There are currently two digital cellular proposals.  One is TDMA (Time
Division Multiple Access) and the other is CDMA (Code Division
Multiple Access).  TDMA divides the existing 30kHz radio channels into
six time slots, yielding three equivalent voice channels.  TDMA
proponents say this will offer a 3.7 time capacity of existing analog
systems.  CDMA is a spread-spectrum technology which calls for a
channel bandwidth of 1.25 MHz.  The entire bandwidth is reused in
every cell site, and is shared by a number of customers with different
codes.  Proponents say it will offer a 20X capacity increase.  The
main advantages of digital cellular (regardless of technology) are
capacity increase and the introduction of data services.

It is going to be very interesting to see what happens in the digital
cellular market.  TDMA was the initial technology of choice, picked
over FDMA after lengthy trials here in the US.  After TDMA was chosen,
however, a company called Qualcomm met with some of the larger
cellular vendors and convinced them that CDMA could greatly increase
their capacity and provide some additional features.  Both
technologies are in market trials now, and the initial indications are
that both work.

The problem here is that different vendors are aligning themselves
with different technologies.  LA Cellular is promising a cellular
system using Ericsson TDMA technology sometime this year.  PACTEL and
one of the vendors in New York are heavily involved in CDMA.

A third technology has been introduced by Motorola, called N-AMPS.
N-AMPS stands for Narrowband Amps, and is a "digitally enhanced"
analog system.  It increases capacity by using 10kHz radio channels
instead of 30 kHz radio channels, using the existing analog
technology.  It also has a digital sub-audio channel which allows data
to be sent to the mobile.  This technology is intended as a bridge
between an analog and digital system.  I believe all Motorola mobile
and portable cellular phones now shipping are dual mode AMPS/NAMPS.

All of these technologies have their pluses and minuses.  TDMA is the
basis for GSM, which is in commercial service in Europe, so it is a
proven player.  NAMPS is in commercial service in Japan, and can be
used with Micro-TAC LITE sized phones (the other technologies cannot
be used with portables at this time).  CDMA promises the biggest
capacity increase and possibly higher quality handoffs.  The big
problem I see is that CDMA and TDMA are incompatible; the standards
currently call for all mobiles to be dual mode (digitial/analog), but
there is no thought at this time for a mobile to support both TDMA and
CDMA.  For example, if you are an LA Cellular TDMA user and attempt to
roam in a CDMA system, you will not be able to use the digital system
(you should always be able to go back to standard AMPS service,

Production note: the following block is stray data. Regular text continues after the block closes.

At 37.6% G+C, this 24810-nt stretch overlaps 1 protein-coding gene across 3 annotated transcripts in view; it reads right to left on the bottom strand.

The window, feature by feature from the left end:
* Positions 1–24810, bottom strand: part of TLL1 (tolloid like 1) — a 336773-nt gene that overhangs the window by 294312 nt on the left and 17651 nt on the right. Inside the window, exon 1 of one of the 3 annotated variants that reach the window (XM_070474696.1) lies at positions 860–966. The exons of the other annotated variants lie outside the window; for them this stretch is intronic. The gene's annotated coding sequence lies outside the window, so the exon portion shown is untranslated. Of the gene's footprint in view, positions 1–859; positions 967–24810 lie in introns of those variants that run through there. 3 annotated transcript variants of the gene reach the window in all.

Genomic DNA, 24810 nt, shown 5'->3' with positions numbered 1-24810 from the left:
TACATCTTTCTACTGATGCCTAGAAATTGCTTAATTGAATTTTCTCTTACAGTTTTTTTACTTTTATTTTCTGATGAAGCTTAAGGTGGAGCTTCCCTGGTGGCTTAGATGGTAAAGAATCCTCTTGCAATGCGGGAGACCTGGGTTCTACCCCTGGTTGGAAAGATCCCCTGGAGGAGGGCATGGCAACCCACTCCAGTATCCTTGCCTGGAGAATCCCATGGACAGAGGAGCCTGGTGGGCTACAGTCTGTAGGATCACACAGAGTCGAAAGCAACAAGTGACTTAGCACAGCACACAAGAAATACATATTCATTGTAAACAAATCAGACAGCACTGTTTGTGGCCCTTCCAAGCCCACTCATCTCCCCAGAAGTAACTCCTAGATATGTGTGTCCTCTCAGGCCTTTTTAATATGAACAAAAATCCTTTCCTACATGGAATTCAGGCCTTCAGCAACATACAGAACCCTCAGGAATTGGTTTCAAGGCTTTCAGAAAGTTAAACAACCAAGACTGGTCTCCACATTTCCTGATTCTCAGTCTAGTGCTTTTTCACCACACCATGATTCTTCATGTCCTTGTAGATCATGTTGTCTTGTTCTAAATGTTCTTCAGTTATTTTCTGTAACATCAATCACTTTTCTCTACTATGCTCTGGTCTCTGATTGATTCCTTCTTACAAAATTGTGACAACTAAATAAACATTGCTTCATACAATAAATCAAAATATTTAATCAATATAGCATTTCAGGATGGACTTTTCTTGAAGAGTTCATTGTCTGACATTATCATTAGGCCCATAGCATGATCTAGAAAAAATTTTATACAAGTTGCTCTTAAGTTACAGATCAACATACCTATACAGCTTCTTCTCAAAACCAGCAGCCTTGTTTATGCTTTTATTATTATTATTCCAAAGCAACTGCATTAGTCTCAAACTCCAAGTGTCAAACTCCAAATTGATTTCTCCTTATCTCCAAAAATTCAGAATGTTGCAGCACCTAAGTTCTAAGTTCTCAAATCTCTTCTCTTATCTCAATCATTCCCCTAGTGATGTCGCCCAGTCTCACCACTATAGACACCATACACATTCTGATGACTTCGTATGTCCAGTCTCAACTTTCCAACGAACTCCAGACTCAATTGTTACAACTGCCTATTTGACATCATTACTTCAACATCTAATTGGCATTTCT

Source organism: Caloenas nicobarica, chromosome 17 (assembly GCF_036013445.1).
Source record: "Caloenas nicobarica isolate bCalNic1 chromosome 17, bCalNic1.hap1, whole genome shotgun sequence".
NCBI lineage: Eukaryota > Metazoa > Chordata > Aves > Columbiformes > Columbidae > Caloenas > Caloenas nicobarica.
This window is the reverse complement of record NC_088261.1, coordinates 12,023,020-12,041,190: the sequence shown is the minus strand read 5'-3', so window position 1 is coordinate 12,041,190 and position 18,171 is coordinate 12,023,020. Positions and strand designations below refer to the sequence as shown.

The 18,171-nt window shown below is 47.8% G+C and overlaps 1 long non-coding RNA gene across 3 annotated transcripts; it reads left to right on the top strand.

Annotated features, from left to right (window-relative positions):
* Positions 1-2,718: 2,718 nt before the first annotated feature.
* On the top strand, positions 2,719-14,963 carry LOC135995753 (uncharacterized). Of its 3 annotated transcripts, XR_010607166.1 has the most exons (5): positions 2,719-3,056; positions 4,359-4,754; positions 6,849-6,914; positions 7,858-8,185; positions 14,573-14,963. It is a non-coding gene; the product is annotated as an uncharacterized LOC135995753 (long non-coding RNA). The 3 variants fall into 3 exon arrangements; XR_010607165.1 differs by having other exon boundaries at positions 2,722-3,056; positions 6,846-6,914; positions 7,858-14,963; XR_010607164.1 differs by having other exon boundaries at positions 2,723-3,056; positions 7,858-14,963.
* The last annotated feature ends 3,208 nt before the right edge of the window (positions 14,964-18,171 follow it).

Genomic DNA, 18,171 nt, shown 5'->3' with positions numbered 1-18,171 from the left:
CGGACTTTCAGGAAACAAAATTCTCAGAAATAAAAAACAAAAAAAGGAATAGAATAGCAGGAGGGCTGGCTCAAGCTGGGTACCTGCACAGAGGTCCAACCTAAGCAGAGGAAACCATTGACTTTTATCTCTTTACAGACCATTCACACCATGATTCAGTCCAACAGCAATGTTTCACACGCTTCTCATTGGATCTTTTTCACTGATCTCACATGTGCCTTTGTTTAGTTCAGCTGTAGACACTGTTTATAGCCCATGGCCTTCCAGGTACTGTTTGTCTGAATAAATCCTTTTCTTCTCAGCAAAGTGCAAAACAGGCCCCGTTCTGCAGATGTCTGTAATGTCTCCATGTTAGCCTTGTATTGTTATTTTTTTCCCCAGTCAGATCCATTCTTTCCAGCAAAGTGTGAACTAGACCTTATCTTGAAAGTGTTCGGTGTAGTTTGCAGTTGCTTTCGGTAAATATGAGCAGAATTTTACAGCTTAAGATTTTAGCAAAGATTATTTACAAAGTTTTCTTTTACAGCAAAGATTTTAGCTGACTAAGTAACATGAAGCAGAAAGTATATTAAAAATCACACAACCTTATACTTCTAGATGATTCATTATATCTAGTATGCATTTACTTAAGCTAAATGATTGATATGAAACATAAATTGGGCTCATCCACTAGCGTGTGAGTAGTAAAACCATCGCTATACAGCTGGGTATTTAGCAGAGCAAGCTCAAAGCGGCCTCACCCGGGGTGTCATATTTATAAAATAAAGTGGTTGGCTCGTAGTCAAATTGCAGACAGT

however, no matter where you are).

This has also made it very difficult for manufacturers.  Ericsson and
Northern Telecom are firmly behind TDMA.  Motorola and AT&T are
developing CDMA, TDMA and NAMPS.  Hughes is pushing E-TDMA, a second
generation TDMA system which uses a half-rate vocoder to get an
eight-fold increase over today's analog capacities.  And Qualcomm is
pushing CDMA.

One thing should be noted about digital cellular.  Everyone is hot
about anything digital nowadays.  When cellular goes digital, however,
you will not see a quality improvement like that from LP records to
compact discs.  I quote the editor of Cellular Business:

"Cellular's digital technology is another beast altogether.  It might
sound better.  But chances are good that the customer won't even
notice a difference, except that some manufacturers phones might be
bigger.  And initially, they might be bulkier, too."  (Cellular
Business, "Moving Into Digital", supplement to October 1991 issue).


Craig Ibbotson, Motorola, Inc.  ...uunet!motcid!ibbotsonc
Cellular Infrastructure Division, Radio Telephone Systems Group

Path: sparky!uunet!sun-barr!ames!elroy.jpl.nasa.gov!usc!zaphod.mps.ohio-state.edu!unix.cis.pitt.edu!dsinc!telecom-request
From: r...@rtsg.mot.com (Bernard Rupe)
Newsgroups: comp.dcom.telecom
Subject: Re: Digital Cellular Telephony
Message-ID: <telecom12.29.3@eecs.nwu.edu>
Date: 10 Jan 92 15:10:04 GMT
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X-Telecom-Digest: Volume 12, Issue 29, Message 3 of 8

das...@rpi.edu (Anindadeb Vijaykumar Dasgupta) writes:

> I read somewhere that in most large cities cellular carriers are
> switching to digital systems due to saturation of existing cells.  I
> couldn't tell what the advantages of this would be:
 
No carriers in the US have a digital system up yet.  In fact, the
standard is still up in the air, with both TDMA (time division) and
CDMA (code division) being talked about.  A standard on TDMA is
essentially complete.  There is, however, a NAMPS (narrow band AMPS)
system in operation in Las Vegas.  NAMPS uses compression to squeeze
three voice channels (10KHz each) into the band one used to occupy
(30KHz).  This system was developed by Motorola to provide a bridge
between current technology and the digital technology of the future
(it also costs much less).

> With analog transmission, each equipment would need 4 KHz. while with
> 8 bit PCM, 64 Kbps would be needed, which would surely translate to a
> higher frequency than 8 KHz.  This definitely does not free up any
> bandwidth.  Are these carriers using source coding?  Won't that make
> the cellular phones more expensive/bulky?

In AMPS (current system) each channel uses FM and 30 KHz.  TDMA uses
digital compression so that three (or possibly more) channels fit into
the 30 KHz.  CDMA uses a spread spectrum technique to expand capacity
10 or even 20 times current.  Trials with both are going on as you
read this.  The price of the new phones may very well go up.  In the
case of NAMPS, the phones don't have to be more bulky.  Motorola's new
MicroTac Lite (7.7 oz) has the added NAMPS capability.  In the case of
the digital technologies, the answer is yes the phones need to be much
more bulky.  This is another reason why Motorola introduced NAMPS.

> I am not a telecom person and maybe I am missing the point here.
> Could someone explain the advantages of digital over analog (other
> than improvement in voice quality, if any) in cellular systems?

The voice quality should be about the same.  The main advantage is
that digital signals are much more resistant to noise, so greater
range can be obtained and interference can be minimized.


Bernie Rupe 		        1501 W. Shure Drive  Room 1315
Motorola, Inc.                  Arlington Heights, IL 60004
Cellular Infrastructure Group	+1 708 632 2814
		      r...@rtsg.mot.com